Updates in the Pharmacological Management of COPD

Updates in the Pharmacological Management of COPD
Anh Nguyen, Pharm.D., Walgreens | M Health Fairview Bethesda

Background: Chronic obstructive pulmonary disease (COPD) is currently the fourth leading cause of death in the United States with more than 140,000 deaths each year. Although there is currently no cure for COPD, both pharmacological and non-pharmacological treatments can control symptoms, reduce frequency of exacerbations and improve quality of life (QOL). In April 2020, the American Thoracic Society (ATS) published updated guidelines on the pharmacologic management of COPD. Their recommendations resulted from a comprehensive literature review of studies between 1990 and July 2019. The ATS guidelines convey similar guidance as the Global Initiative for Chronic Obstructive Lung Disease (GOLD) 2020 report, however there are some key features that differentiate between guidelines.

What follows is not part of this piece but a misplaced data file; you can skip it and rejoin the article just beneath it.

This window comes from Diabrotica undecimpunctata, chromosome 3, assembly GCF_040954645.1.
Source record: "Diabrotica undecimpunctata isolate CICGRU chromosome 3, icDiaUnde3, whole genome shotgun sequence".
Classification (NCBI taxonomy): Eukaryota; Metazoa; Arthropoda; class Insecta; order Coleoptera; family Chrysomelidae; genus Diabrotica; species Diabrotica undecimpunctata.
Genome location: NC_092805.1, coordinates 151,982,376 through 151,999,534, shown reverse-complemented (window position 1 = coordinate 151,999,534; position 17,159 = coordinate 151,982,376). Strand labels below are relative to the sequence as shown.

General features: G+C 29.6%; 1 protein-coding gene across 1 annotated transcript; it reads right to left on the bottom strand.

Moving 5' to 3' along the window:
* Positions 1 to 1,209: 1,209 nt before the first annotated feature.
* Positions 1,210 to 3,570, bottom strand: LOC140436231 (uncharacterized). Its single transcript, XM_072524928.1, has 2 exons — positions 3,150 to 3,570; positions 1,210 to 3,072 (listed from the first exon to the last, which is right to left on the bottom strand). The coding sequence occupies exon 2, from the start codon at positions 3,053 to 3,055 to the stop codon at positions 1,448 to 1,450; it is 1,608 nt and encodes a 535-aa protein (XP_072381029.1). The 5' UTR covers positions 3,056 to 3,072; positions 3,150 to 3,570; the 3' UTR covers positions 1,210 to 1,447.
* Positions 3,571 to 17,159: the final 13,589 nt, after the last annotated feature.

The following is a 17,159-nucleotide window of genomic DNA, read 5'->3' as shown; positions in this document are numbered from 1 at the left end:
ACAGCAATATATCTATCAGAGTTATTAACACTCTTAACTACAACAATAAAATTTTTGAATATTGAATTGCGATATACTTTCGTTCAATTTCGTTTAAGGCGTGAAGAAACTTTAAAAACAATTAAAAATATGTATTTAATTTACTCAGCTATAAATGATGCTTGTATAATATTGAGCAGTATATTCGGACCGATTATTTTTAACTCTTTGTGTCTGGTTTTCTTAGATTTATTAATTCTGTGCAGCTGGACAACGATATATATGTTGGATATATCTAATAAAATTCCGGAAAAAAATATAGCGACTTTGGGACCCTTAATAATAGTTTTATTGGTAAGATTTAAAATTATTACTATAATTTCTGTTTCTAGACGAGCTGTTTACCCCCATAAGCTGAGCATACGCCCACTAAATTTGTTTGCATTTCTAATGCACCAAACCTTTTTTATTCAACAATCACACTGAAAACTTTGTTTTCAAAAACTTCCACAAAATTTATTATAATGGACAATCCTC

Evidence: The purpose of the ATS guideline update was to address six specific questions related to pharmacological management of COPD. In question number one, ATS analyzed whether long-acting beta agonists (LABA) in combination with long-acting muscarinic antagonists (LAMA) was more effective than and as safe as either agent alone in patients with COPD who complain of dyspnea or exercise intolerance. The ATS strongly recommends the use of a LABA/LAMA in combination and concluded that dual therapy significantly reduces exacerbations and hospital admissions while also improving dyspnea and QOL. Additionally, ATS did not reveal any evidence of harm from dual therapy compared to monotherapy. The GOLD report also strongly recommends combination treatment with LABA/LAMA including evidence of increasing forced expiratory volume in one second (FEV1).